| JAKARTA, March 12
JAKARTA, March 12 Indonesia's next president is
unlikely to make major changes to the country's controversial
mining rules, after major political parties backed an export ban
that has led miners to halt $6 billion in annual mineral
The broad political support will disappoint miners, like
Freeport-McMoRan Copper & Gold, Newmont Mining Corp
, that may have been hoping the tough new rules were only
temporary measures imposed by a lame duck administration.
Political parties representing presidential front runners
for the July election told Reuters they support the current
government's moves to ban mineral exports and tax concentrate
shipments, aimed at forcing miners to build smelters in
Freeport has cut copper output by 60 percent due to a
prolonged dispute over the export tax imposed by President
Susilo Bambang Yudhoyono, who is barred from running for a third
Opinion polls show Jakarta Governor Joko Widodo of the
Indonesian Democratic Party-Struggle (PDI-P) as the most popular
presidential pick. If he decides to run, his main competition
will likely be ex-general Prabowo Subianto of the Great
Indonesia Movement Party (Gerindra) and wealthy businessman
Aburizal Bakrie of the Golkar Party.
"Golkar will not alter (the export ban policy), instead we
will underline the importance of value-added (commodities),"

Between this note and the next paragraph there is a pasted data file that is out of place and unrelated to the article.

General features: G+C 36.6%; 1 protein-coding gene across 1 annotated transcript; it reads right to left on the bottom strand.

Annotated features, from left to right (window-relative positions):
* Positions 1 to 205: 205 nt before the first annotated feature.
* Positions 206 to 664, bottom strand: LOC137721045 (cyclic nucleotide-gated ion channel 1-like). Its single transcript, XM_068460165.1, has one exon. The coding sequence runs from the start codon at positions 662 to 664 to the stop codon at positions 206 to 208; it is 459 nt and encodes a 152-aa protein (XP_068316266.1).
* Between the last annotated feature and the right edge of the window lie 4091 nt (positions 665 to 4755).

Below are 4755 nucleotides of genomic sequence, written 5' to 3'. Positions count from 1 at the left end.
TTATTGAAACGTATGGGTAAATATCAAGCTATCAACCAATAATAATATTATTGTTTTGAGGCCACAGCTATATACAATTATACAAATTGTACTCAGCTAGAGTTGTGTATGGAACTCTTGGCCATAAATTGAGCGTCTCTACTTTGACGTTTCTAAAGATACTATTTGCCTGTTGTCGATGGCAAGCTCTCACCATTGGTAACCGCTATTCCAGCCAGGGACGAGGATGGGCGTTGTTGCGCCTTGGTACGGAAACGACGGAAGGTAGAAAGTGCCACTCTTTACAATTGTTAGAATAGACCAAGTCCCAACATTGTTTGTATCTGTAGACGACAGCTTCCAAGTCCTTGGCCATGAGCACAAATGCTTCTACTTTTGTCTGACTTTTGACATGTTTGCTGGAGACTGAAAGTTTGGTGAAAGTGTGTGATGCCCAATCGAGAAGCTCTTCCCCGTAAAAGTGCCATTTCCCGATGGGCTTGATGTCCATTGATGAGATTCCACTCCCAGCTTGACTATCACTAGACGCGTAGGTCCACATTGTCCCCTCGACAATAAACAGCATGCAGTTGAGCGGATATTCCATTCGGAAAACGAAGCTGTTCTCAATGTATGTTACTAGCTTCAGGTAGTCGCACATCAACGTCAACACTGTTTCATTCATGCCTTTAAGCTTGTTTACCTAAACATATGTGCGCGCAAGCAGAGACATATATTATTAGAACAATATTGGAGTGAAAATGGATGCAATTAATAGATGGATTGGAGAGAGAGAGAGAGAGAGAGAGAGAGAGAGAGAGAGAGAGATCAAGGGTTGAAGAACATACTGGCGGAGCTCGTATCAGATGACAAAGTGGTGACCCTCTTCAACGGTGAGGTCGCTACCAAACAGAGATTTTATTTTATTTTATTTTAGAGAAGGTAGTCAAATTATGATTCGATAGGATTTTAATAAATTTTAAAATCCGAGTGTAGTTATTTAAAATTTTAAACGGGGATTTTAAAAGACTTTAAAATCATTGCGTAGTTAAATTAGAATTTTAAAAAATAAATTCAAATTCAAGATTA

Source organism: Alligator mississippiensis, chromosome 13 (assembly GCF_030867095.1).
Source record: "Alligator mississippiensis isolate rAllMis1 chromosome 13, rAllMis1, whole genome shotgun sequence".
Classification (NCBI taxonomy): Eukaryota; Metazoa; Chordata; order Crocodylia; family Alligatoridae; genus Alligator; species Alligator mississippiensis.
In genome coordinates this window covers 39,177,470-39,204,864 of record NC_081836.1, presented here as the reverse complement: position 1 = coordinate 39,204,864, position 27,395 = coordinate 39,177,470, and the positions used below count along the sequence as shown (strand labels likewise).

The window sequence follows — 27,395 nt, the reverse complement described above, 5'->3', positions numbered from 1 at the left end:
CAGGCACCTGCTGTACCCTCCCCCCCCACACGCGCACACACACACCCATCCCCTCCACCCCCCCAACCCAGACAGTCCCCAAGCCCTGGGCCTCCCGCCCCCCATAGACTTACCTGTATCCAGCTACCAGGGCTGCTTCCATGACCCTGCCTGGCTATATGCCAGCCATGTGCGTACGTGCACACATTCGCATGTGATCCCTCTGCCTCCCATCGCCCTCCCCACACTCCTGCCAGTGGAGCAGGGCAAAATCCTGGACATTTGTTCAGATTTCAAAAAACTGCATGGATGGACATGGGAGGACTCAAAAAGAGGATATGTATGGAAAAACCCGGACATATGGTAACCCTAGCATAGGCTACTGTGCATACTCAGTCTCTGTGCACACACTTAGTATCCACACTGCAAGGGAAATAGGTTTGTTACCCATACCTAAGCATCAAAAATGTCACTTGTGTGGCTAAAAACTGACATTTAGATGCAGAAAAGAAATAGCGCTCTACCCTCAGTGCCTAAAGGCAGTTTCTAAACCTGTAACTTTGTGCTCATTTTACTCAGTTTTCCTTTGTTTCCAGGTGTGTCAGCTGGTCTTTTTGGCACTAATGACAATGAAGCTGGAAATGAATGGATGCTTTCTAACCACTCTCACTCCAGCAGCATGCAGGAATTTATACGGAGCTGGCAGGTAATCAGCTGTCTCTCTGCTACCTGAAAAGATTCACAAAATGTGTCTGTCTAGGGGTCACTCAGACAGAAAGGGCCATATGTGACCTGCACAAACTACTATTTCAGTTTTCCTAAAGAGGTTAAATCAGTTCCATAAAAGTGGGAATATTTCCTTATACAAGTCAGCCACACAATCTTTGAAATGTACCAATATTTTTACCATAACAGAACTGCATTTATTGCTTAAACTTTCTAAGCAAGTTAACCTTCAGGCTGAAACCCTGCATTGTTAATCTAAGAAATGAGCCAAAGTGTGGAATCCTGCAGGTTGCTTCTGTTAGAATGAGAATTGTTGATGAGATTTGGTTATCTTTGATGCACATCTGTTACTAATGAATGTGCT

Harry Azhar Azis, a senior member of the Golkar Party's economic
team, told Reuters.
Gerindra said the president's handling of the new mining
rules had caused widespread investor confusion, but the
political party would not change the mining rules if its
candidate, Prabowo, wins the presidency.
"We want there to be a consistent message that tells people
like Freeport and Newmont to just do it (and build smelters).
There may be short term pain, but in the medium to long term it
will be better for the economy," Hashim Djojohadikusomo,
Prabowo's brother and a senior party member, told Reuters.
PDI-P also fully supported the new mining laws and would not
significantly revise them, said Hasto Kristianto, the party's
deputy secretary general.
Freeport, whose Indonesian unit runs the world's
fifth-largest copper mine, has refused to pay an escalating
export tax introduced on Jan. 12 as part of a package of new
mining rules, and has been in talks with the government on the
Maintaining the mineral ore export ban would provide legal
certainty for foreign mining firms, like Russia's United Company
Rusal, that are looking to expand into Indonesia and
invest billions of dollars on new smelters.
"If Indonesia sticks strictly to the rules, the investment
will come," said Maxim Sokov, first deputy CEO of En+, the
parent company of Rusal, which signed an MOU last month to
invest as much as $3 billion in smelters.